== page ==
|n.||1.||A signal telegraph; an apparatus for giving signals by the disposition of lanterns, flags, oscillating arms, etc.|
|Noun||1.||semaphore - an apparatus for visual signaling with lights or mechanically moving arms|
|Verb||1.||semaphore - send signals by or as if by semaphore|
|2.||semaphore - convey by semaphore, of information|
|(programming, operating system)||semaphore - The classic method for
restricting access to shared resources (e.g. storage) in a
multi-processing environment. They were invented by
Dijkstra and first used in T.H.E operating system.|
A semaphore is a protected variable (or abstract data type) which can only be accessed using the following operations:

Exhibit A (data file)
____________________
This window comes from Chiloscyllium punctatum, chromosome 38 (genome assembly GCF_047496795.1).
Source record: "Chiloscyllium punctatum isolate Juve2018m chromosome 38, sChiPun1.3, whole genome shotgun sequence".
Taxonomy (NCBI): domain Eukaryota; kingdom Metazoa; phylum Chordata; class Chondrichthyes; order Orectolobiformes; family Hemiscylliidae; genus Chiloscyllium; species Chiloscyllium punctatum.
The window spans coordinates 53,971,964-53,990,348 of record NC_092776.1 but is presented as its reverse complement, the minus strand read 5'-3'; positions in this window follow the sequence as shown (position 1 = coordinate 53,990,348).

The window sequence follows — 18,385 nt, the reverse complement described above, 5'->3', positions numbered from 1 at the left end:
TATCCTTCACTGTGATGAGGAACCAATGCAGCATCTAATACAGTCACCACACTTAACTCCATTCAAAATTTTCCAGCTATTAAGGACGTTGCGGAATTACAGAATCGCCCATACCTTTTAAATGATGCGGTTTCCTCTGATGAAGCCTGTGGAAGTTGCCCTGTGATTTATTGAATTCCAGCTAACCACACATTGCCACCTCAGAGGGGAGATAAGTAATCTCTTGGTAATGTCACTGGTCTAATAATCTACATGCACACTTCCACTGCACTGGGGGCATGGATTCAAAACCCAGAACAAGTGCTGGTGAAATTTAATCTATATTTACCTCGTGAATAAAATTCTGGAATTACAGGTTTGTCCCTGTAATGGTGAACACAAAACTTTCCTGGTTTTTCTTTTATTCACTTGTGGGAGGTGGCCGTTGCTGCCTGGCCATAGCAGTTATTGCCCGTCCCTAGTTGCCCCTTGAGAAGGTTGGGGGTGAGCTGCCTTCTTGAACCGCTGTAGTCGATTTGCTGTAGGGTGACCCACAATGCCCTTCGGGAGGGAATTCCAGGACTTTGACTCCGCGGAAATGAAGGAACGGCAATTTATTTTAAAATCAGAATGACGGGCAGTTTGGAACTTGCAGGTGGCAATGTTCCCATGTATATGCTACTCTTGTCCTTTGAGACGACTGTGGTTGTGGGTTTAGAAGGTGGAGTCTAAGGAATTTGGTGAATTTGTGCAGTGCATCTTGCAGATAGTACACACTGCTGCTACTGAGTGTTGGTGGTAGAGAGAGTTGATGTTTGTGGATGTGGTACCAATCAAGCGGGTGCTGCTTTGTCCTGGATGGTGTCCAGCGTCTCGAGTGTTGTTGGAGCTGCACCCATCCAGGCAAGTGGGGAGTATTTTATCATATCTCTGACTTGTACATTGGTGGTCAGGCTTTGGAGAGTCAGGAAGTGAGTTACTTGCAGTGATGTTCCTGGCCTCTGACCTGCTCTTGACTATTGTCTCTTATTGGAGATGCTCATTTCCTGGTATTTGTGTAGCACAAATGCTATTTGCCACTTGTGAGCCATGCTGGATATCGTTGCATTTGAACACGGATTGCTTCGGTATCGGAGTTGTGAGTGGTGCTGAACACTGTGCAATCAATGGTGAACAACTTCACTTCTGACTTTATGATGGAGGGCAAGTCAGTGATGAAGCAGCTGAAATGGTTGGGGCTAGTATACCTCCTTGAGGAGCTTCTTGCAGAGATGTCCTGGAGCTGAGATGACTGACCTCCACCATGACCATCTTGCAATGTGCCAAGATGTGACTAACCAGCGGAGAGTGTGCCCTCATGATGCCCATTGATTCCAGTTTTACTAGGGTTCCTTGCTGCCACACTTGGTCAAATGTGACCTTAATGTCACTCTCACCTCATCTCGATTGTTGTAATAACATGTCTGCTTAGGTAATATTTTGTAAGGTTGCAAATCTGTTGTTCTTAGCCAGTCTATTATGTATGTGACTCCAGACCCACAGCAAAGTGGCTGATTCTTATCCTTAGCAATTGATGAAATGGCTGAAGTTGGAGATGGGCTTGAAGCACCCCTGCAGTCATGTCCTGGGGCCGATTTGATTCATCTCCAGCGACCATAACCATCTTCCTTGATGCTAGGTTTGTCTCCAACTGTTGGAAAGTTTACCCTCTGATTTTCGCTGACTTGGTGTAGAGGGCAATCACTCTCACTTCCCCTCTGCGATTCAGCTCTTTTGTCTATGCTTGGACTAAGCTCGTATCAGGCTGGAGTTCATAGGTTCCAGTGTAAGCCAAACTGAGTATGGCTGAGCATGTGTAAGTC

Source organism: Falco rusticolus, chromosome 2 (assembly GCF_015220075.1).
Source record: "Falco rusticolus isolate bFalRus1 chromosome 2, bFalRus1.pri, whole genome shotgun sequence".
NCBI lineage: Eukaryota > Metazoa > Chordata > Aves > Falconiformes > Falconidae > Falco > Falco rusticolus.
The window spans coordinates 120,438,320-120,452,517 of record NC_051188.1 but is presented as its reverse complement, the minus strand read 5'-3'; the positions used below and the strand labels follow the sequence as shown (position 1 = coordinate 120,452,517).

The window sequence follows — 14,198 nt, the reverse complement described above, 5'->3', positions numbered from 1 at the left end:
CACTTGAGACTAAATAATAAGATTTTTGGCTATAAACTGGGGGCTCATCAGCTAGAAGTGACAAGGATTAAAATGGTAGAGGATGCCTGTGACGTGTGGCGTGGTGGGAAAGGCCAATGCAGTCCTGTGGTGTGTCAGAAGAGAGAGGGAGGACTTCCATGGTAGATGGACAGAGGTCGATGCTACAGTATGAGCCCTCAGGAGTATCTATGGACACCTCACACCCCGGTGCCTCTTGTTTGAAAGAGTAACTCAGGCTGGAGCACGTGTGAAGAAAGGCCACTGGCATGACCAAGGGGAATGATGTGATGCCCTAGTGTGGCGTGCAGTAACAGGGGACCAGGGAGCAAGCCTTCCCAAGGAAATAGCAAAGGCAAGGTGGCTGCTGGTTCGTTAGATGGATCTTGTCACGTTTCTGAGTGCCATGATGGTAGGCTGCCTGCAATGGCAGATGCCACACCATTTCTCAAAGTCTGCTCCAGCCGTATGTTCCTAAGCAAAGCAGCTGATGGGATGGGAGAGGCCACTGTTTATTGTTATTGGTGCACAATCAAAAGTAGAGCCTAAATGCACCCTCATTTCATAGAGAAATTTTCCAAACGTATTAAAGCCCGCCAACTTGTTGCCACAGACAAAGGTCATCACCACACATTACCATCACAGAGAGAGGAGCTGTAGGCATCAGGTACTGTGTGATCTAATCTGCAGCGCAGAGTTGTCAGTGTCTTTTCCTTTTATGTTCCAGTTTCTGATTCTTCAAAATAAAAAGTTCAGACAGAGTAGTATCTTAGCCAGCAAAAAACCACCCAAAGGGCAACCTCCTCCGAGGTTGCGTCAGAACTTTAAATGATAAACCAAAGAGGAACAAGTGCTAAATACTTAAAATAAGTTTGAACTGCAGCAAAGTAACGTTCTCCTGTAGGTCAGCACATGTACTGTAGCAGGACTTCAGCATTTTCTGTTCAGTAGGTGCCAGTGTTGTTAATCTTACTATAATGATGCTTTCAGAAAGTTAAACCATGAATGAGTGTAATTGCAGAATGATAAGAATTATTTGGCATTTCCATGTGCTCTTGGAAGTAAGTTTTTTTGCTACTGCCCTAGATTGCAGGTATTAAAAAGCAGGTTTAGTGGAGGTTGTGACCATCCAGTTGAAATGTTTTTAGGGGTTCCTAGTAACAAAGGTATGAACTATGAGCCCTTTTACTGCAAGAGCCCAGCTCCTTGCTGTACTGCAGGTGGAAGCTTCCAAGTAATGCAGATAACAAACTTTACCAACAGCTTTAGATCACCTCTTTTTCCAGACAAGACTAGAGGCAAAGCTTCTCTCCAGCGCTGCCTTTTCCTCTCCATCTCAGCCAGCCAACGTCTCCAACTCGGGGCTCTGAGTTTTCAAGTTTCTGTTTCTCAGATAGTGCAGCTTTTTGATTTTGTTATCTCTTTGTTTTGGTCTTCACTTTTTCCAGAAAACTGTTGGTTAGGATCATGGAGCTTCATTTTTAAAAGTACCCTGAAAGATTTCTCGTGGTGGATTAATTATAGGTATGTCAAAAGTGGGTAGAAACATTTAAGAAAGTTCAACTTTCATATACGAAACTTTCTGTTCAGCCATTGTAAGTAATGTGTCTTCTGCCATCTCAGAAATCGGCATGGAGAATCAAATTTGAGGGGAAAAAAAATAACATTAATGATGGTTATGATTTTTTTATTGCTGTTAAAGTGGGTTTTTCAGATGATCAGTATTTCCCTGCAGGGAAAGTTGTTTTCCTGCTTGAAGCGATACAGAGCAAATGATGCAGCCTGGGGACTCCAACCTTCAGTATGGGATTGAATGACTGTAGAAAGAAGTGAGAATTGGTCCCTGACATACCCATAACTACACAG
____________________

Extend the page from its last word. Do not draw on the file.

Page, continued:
P(s) Semaphore s; while
V(s) Semaphore s; s = s+1;
Init(s, v) Semaphore s; Int v; s = v;
P and V stand for Dutch "Proberen", to test, and "Verhogen", to increment. The value of a semaphore is the number of units of the resource which are free (if there is only one resource a "binary semaphore" with values 0 or 1 is used). The P operation busy-waits (or maybe sleeps) until a resource is available whereupon it immediately claims one. V is the inverse, it simply makes a resource available again after the process has finished using it. Init is only used to initialise the semaphore before any requests are made. The P and V operations must be indivisible, i.e. no other process can access the semaphore during the their execution.
To avoid busy-waiting, a semaphore may have an associated queue of processes (usually a FIFO). If a process does a P on a semaphore which is zero the process is added to the semaphore's queue. When another process increments the semaphore by doing a V and there are tasks on the queue, one is taken off and resumed.